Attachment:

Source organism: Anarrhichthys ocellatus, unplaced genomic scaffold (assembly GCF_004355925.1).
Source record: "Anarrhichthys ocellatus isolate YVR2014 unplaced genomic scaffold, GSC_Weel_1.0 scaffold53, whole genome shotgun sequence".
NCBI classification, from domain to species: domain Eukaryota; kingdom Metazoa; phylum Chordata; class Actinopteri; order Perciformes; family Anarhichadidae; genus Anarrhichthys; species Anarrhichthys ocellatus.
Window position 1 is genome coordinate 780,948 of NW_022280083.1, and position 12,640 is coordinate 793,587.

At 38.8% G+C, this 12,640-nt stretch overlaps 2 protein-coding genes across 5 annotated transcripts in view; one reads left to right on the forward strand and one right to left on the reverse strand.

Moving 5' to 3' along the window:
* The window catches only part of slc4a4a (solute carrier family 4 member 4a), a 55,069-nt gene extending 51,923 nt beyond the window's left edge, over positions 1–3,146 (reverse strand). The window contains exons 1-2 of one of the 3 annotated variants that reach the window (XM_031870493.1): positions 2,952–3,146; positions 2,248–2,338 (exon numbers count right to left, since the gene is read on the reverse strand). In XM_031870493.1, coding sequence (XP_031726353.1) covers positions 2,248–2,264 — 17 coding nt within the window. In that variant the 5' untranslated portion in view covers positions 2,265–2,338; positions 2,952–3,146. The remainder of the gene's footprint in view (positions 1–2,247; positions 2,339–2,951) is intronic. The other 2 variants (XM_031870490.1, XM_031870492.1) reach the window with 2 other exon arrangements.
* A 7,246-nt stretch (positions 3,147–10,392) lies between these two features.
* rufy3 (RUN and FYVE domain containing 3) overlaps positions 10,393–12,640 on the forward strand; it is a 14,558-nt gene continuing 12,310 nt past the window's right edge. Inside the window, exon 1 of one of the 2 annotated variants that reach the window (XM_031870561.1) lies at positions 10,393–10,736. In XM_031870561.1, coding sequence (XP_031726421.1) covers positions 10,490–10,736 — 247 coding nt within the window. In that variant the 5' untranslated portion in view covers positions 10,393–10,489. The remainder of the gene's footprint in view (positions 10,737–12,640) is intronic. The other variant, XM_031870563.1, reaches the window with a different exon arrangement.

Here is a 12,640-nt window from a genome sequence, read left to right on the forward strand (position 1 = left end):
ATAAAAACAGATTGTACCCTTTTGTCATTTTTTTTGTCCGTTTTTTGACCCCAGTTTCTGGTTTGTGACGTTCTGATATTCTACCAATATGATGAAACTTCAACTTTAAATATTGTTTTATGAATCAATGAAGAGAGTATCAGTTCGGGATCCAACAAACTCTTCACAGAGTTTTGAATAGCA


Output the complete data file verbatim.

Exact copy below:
Source organism: Anarrhichthys ocellatus, unplaced genomic scaffold (assembly GCF_004355925.1).
Source record: "Anarrhichthys ocellatus isolate YVR2014 unplaced genomic scaffold, GSC_Weel_1.0 scaffold53, whole genome shotgun sequence".
NCBI classification, from domain to species: domain Eukaryota; kingdom Metazoa; phylum Chordata; class Actinopteri; order Perciformes; family Anarhichadidae; genus Anarrhichthys; species Anarrhichthys ocellatus.
Window position 1 is genome coordinate 780,948 of NW_022280083.1, and position 12,640 is coordinate 793,587.

At 38.8% G+C, this 12,640-nt stretch overlaps 2 protein-coding genes across 5 annotated transcripts in view; one reads left to right on the forward strand and one right to left on the reverse strand.

Moving 5' to 3' along the window:
* The window catches only part of slc4a4a (solute carrier family 4 member 4a), a 55,069-nt gene extending 51,923 nt beyond the window's left edge, over positions 1–3,146 (reverse strand). The window contains exons 1-2 of one of the 3 annotated variants that reach the window (XM_031870493.1): positions 2,952–3,146; positions 2,248–2,338 (exon numbers count right to left, since the gene is read on the reverse strand). In XM_031870493.1, coding sequence (XP_031726353.1) covers positions 2,248–2,264 — 17 coding nt within the window. In that variant the 5' untranslated portion in view covers positions 2,265–2,338; positions 2,952–3,146. The remainder of the gene's footprint in view (positions 1–2,247; positions 2,339–2,951) is intronic. The other 2 variants (XM_031870490.1, XM_031870492.1) reach the window with 2 other exon arrangements.
* A 7,246-nt stretch (positions 3,147–10,392) lies between these two features.
* rufy3 (RUN and FYVE domain containing 3) overlaps positions 10,393–12,640 on the forward strand; it is a 14,558-nt gene continuing 12,310 nt past the window's right edge. Inside the window, exon 1 of one of the 2 annotated variants that reach the window (XM_031870561.1) lies at positions 10,393–10,736. In XM_031870561.1, coding sequence (XP_031726421.1) covers positions 10,490–10,736 — 247 coding nt within the window. In that variant the 5' untranslated portion in view covers positions 10,393–10,489. The remainder of the gene's footprint in view (positions 10,737–12,640) is intronic. The other variant, XM_031870563.1, reaches the window with a different exon arrangement.

Here is a 12,640-nt window from a genome sequence, read left to right on the forward strand (position 1 = left end):
ATAAAAACAGATTGTACCCTTTTGTCATTTTTTTTGTCCGTTTTTTGACCCCAGTTTCTGGTTTGTGACGTTCTGATATTCTACCAATATGATGAAACTTCAACTTTAAATATTGTTTTATGAATCAATGAAGAGAGTATCAGTTCGGGATCCAACAAACTCTTCACAGAGTTTTGAATAGCA